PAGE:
The Serpentine Gallery’s track record for exhibitions is erratic. Sometimes they come up with a winner, but here have been not a few duds in recent years – often artists from abroad who haven’t quite managed to get themselves a slot at Tate Modern. Constantly needing to fund-raise, because under the terms of their occupancy of this former tea-room in the Royal Parks their exhibitions must remain free, they have become perhaps more famous for their celebrity garden-parties than for the shows they present.
Every now and then there is an exception to this pattern. The Hilma af Klint show, on view at the Serpentine until Sunday 15th May, is a case in point. There is a mild irony in the fact that the show has been so successful with the public that the gallery ran out of catalogues very early in the run, and had to reprint. The exhibition-going public has had more faith in the enterprise than the gallery itself.
Who was Hilma af Klint? She was a Swedish artist, professionally trained at the Royal Academy of Fine Arts in Stockholm, who made a local reputation as a painter of landscapes, portraits and (particularly) botanical subjects, but who enjoyed a second, deliberately clandestine artistic life. What she produced in this hidden sphere was influenced by her participation in séances, and by an interest in theosophy, the rather tawdry belief system founded by the dodgy Russian occultist Helena Blavatsky. Theosophy also influenced a number of leading artists of the first Modernist generation, conspicuous among them Kandinsky, Kupka, Mondrian and Malevich.
Klint belonged to a very small group of five women artists of her own nationality, who held regular meetings in order to contact ‘spirit world leaders’ whom they called the ‘High Masters’. During a séance held in 1904, she was told by one of these spirit guides that she had been ‘commissioned’ to make paintings ‘on the astral plane’. What one sees at the Serpentine is the astonishing result.
Why wasn’t Klint better known in her own lifetime, and even long after it? Partly this was due to her own wish to keep what she did private. This was reinforced when, in 1908, Rudolph Steiner, then a prominent figure in the theosophical movement, later the founder of its development and derivate anthroposophy. Steiner quite liked some of her work, though he was critical of Klint’s activities as a medium, but he told her that what she did would not be understood for at least 50 years. Klint took him at his word, and specified in her will that her work should not be shown till 20 years after her death. She died aged 86 in 1944, in the middle of World War II, when Europe, including neutral Sweden, was distracted by things other than art.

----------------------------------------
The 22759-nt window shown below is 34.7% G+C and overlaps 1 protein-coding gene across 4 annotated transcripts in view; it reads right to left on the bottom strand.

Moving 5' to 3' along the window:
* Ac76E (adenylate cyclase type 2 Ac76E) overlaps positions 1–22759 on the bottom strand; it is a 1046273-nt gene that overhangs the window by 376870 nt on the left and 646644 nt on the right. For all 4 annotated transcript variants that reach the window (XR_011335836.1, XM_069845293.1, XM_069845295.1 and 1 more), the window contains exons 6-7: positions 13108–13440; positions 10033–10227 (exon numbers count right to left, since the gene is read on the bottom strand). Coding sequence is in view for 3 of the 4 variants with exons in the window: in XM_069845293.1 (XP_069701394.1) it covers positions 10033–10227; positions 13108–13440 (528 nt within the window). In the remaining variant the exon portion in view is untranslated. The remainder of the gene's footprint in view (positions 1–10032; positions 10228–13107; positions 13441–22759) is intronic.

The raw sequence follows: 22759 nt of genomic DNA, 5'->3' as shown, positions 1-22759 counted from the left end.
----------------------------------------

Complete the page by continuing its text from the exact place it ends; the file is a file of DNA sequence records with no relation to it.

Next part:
A huge accumulation of her work was offered to the Moderna Museet in Stockholm in 1970. It was turned down by its then director, the ever-arrogant Pontus Hultén, because of its connection with spiritualism, which he considered to be a fraudulent belief system, though this was a link he was happy to ignore in the case of Kandinsky.
The rejection seems even more of a pity when you consider the fact that Sweden, in the first half of the 20th century, was not rich in artists of international renown. The biggest name is probably that of Anders Zorn (1860-1920), a flashy portraitist and painter of female nudes, somewhat in the mould of his exact contemporary John Singer Sargent (1856-1925). One can hardly think of two painters more radically different from Klint.
Klint really only debuted on to the public stage with her presence in a ground breaking international show, On the Spiritual In Art, curated by Maurice Tuchman at the Los Angeles Museum of Art in 1986. Since then, interest in her work has continued to rise. Seeing the show at the Serpentine, one can easily understand why. It is extremely coherent in its own stylistic terms and has tremendous visual impact. The idea that the artist was totally committed to expressing her ideas in terms of purely abstract forms is, however, impossible to sustain. Figurative images recur throughout her symbolic compositions, though usually in subsidiary roles. In this sense, she is quite different from pioneer male abstractionists such as Mondrian and Malevich, or even from Kandinsky, after he entered his purely abstract phase. It is in fact easier to think of her as a contributor to the Europe-wide Symbolist movement.
She is also a member of the awkward squad for today’s feminist artists, who might like to co-opt her to their cause. She withdrew from the world, and seems to have been entirely disengaged from any wish to promote women’s rights. Her value to feminism, now so strongly present in the politics of contemporary art, is that she showed that it was possible for a woman artist to produce dazzlingly original work, with no reference of any kind to the models offered by male painters, of her own day or earlier. Feminists looking for historical justification often point hopefully to the work of Artemisia Gentileschi as being, in their view, the equal to that of Caravaggio. The hard truth is that Artemisia was never Caravaggio’s equal as a stylistic innovator. Hilma af Klint remains intractably herself. In the history of 20th century art, there is nobody quite like her.